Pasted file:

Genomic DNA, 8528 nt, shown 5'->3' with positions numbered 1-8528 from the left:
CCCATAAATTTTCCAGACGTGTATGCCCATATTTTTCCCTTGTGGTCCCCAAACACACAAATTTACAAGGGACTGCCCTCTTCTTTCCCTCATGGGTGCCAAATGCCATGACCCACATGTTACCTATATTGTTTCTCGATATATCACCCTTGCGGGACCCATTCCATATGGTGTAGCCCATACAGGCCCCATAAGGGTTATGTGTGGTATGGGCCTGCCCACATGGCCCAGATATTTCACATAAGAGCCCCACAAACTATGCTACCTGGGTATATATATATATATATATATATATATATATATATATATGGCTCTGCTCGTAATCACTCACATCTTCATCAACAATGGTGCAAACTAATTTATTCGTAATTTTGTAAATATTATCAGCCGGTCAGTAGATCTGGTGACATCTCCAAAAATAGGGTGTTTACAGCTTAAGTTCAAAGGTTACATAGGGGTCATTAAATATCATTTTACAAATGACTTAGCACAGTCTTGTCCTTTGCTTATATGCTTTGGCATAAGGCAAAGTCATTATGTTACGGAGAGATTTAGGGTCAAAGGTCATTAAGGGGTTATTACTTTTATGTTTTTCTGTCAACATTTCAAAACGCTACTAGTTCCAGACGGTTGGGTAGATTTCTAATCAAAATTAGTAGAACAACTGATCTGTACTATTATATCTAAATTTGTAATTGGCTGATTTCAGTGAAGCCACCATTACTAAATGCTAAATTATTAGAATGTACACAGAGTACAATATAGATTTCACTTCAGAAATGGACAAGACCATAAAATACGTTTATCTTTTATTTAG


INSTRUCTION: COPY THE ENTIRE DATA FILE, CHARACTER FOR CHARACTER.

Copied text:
Genomic DNA, 8528 nt, shown 5'->3' with positions numbered 1-8528 from the left:
CCCATAAATTTTCCAGACGTGTATGCCCATATTTTTCCCTTGTGGTCCCCAAACACACAAATTTACAAGGGACTGCCCTCTTCTTTCCCTCATGGGTGCCAAATGCCATGACCCACATGTTACCTATATTGTTTCTCGATATATCACCCTTGCGGGACCCATTCCATATGGTGTAGCCCATACAGGCCCCATAAGGGTTATGTGTGGTATGGGCCTGCCCACATGGCCCAGATATTTCACATAAGAGCCCCACAAACTATGCTACCTGGGTATATATATATATATATATATATATATATATATATATATGGCTCTGCTCGTAATCACTCACATCTTCATCAACAATGGTGCAAACTAATTTATTCGTAATTTTGTAAATATTATCAGCCGGTCAGTAGATCTGGTGACATCTCCAAAAATAGGGTGTTTACAGCTTAAGTTCAAAGGTTACATAGGGGTCATTAAATATCATTTTACAAATGACTTAGCACAGTCTTGTCCTTTGCTTATATGCTTTGGCATAAGGCAAAGTCATTATGTTACGGAGAGATTTAGGGTCAAAGGTCATTAAGGGGTTATTACTTTTATGTTTTTCTGTCAACATTTCAAAACGCTACTAGTTCCAGACGGTTGGGTAGATTTCTAATCAAAATTAGTAGAACAACTGATCTGTACTATTATATCTAAATTTGTAATTGGCTGATTTCAGTGAAGCCACCATTACTAAATGCTAAATTATTAGAATGTACACAGAGTACAATATAGATTTCACTTCAGAAATGGACAAGACCATAAAATACGTTTATCTTTTATTTAG